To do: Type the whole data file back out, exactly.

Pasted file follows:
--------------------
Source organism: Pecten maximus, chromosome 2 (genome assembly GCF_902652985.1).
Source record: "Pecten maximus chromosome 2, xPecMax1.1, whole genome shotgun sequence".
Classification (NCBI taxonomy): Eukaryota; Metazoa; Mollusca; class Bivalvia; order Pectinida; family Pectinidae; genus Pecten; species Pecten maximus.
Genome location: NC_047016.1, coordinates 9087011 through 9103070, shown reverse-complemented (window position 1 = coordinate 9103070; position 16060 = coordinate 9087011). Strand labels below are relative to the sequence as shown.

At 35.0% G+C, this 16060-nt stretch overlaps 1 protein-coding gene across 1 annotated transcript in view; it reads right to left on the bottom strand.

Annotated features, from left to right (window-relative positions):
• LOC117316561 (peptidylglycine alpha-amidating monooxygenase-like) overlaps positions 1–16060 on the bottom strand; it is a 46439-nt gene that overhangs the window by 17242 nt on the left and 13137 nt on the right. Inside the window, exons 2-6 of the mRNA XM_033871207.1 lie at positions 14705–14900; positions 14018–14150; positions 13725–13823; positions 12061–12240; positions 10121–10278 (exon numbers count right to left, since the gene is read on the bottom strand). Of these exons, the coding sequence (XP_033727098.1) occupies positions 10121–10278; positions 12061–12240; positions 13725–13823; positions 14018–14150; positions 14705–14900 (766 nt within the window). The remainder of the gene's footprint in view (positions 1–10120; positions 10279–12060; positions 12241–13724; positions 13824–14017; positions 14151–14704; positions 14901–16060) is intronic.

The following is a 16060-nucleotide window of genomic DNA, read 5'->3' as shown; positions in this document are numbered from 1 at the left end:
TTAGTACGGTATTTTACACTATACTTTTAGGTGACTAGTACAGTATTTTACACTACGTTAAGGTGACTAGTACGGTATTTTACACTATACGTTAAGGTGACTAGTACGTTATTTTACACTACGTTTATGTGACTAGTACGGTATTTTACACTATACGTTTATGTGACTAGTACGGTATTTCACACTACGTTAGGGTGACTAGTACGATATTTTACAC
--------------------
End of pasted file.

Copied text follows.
Source organism: Pecten maximus, chromosome 2 (genome assembly GCF_902652985.1).
Source record: "Pecten maximus chromosome 2, xPecMax1.1, whole genome shotgun sequence".
Classification (NCBI taxonomy): Eukaryota; Metazoa; Mollusca; class Bivalvia; order Pectinida; family Pectinidae; genus Pecten; species Pecten maximus.
Genome location: NC_047016.1, coordinates 9087011 through 9103070, shown reverse-complemented (window position 1 = coordinate 9103070; position 16060 = coordinate 9087011). Strand labels below are relative to the sequence as shown.

At 35.0% G+C, this 16060-nt stretch overlaps 1 protein-coding gene across 1 annotated transcript in view; it reads right to left on the bottom strand.

Annotated features, from left to right (window-relative positions):
• LOC117316561 (peptidylglycine alpha-amidating monooxygenase-like) overlaps positions 1–16060 on the bottom strand; it is a 46439-nt gene that overhangs the window by 17242 nt on the left and 13137 nt on the right. Inside the window, exons 2-6 of the mRNA XM_033871207.1 lie at positions 14705–14900; positions 14018–14150; positions 13725–13823; positions 12061–12240; positions 10121–10278 (exon numbers count right to left, since the gene is read on the bottom strand). Of these exons, the coding sequence (XP_033727098.1) occupies positions 10121–10278; positions 12061–12240; positions 13725–13823; positions 14018–14150; positions 14705–14900 (766 nt within the window). The remainder of the gene's footprint in view (positions 1–10120; positions 10279–12060; positions 12241–13724; positions 13824–14017; positions 14151–14704; positions 14901–16060) is intronic.

The following is a 16060-nucleotide window of genomic DNA, read 5'->3' as shown; positions in this document are numbered from 1 at the left end:
TTAGTACGGTATTTTACACTATACTTTTAGGTGACTAGTACAGTATTTTACACTACGTTAAGGTGACTAGTACGGTATTTTACACTATACGTTAAGGTGACTAGTACGTTATTTTACACTACGTTTATGTGACTAGTACGGTATTTTACACTATACGTTTATGTGACTAGTACGGTATTTCACACTACGTTAGGGTGACTAGTACGATATTTTACAC